Before crossing the green border into Bosnia-Herzegovina, the two had to sign documents in Croatian, the news magazine Focus reports. It quotes one of the men saying, “The car stopped. We were led outside and a policeman told me: Sign! I said I don’t want to do that, you can’t expect me to sign something I don’t understand. Then one of the policemen pulled a gun and said he would shoot me if I didn’t sign. I was scared, and I signed.”

Then the policemen stole their money and forced them to cross the border on a forest road. Together with a group of refugees who had also been expelled, they ended up in the “Miral” refugee camp in Velika Kladuša. According to media reports, the camp is in a terrible condition, as is the case in Vucjak.

Although there can be no other explanation for the incident, the Croatian police strictly denied it. It is impossible to say how the two students got to a refugee camp in Bosnia more than 100 kilometres away without travel documents and money. “It is not documented that the two persons left Croatia legally,” a statement said.

According to Tajana Tadić of the Croatian human rights organisation “Are You Syrious,” this incident is part of a widespread practice throughout the country. The police deliberately targeted people of other skin colours and seldom took the trouble to examine people thoroughly. There had been several documented cases of illegal deportations from Croatia to Bosnia-Herzegovina. “Officially, the Croatian authorities justify this practice with the political aim of being admitted into the Schengen area as soon as possible,” says Tadić.

According to Amnesty International, the actions against refugees at the EU’s external border are carried out with the knowledge and approval of European governments. “European states are closing their eyes to the malicious attacks of the Croatian police and are financing their activities,” the human rights organisation wrote in a statement.

In Croatia, as in Hungary, the EU relies on an extremely right-wing government. During a border visit in the summer, Croatian President Kolinda Grabar-Kitarović justified the police brutality. “When someone walks through this difficult terrain, it is normal for abrasions, haematomas and wounds to occur,” she said, “You have to think about that next time you hear stories about the brutality of our police officers. They’re not brutal, I guarantee it.”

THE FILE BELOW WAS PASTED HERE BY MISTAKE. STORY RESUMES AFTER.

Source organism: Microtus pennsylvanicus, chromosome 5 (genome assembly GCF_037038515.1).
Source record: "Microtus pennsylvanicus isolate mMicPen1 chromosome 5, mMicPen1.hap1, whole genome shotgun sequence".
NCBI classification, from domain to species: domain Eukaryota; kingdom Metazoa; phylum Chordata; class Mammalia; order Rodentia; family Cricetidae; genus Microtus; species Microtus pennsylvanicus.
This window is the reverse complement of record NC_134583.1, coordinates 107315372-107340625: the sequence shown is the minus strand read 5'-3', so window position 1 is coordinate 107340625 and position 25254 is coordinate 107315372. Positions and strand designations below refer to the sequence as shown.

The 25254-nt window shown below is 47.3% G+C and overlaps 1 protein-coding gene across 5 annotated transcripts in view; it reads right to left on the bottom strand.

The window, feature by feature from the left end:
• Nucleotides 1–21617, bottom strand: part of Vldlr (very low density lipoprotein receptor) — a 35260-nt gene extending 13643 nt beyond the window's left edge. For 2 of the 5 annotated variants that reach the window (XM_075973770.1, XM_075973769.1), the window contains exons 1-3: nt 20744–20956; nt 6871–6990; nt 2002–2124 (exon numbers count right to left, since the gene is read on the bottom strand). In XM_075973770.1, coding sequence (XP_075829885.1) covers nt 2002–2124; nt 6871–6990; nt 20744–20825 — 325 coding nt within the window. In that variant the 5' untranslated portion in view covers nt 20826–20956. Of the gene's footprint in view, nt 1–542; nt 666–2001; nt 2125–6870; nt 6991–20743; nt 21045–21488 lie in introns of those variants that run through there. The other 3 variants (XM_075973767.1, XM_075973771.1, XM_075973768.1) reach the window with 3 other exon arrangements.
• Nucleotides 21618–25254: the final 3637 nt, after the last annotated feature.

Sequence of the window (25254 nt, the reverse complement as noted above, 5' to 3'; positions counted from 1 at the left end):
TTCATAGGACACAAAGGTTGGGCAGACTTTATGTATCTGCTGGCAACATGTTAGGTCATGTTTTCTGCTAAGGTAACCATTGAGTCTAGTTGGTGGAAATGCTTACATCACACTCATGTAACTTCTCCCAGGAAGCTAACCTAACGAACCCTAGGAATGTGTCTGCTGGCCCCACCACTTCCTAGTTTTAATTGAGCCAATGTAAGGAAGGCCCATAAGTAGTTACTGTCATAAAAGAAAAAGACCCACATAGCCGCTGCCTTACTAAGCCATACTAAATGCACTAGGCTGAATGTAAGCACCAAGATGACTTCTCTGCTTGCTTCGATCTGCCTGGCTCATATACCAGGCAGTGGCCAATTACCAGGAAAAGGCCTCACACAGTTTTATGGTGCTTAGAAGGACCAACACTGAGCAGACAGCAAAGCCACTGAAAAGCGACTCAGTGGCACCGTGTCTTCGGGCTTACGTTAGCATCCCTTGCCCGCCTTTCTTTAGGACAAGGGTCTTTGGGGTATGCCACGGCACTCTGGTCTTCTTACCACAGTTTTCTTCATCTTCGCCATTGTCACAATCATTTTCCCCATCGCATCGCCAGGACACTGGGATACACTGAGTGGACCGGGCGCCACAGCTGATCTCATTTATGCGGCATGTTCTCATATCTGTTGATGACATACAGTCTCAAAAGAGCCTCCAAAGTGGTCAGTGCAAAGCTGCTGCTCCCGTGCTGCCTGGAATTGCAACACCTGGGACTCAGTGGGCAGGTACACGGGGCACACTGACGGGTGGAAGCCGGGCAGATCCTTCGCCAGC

Grabar-Kitarović claimed that there were no illegal deportations, and added, in the jargon of right-wing extremists, that they were not refugees anyway, but economic migrants.

Grabar-Kitarović is a member of the governing party HDZ. This ultra-nationalist party was founded in the late 1980s under Franjo Tudjmann, who led the country into a bloody civil war. Even today, nationalists and open fascists set the tone in the party. For example, the professed anti-Semite and fascist Zlatko Hasanbegović was Croatian Minister of Culture in 2016. In the meantime, he is no longer a member of the HDZ and has founded his own neo-Nazi party. The HDZ maintains close relations with the leading EU states and is a member of the European People’s Party (EPP), to which Germany’s Christian Democrats also belong.

During a visit to the Croatian capital Zagreb at the end of November, German Chancellor Angela Merkel paid tribute to Croatian efforts to protect the EU’s external border and the country’s efforts to join the Schengen zone.

When a journalist asked whether Croatia could take over the EU Council presidency, in view of the allegations of human rights violations at the border, Merkel rejected the criticism and replied, “From a German perspective, we have also had experiences with refugees and migrants. But from the perspective of a country that is supposed to protect the external border, of course, it looks different than from the perspective of a country that is in the middle of the Schengen area.”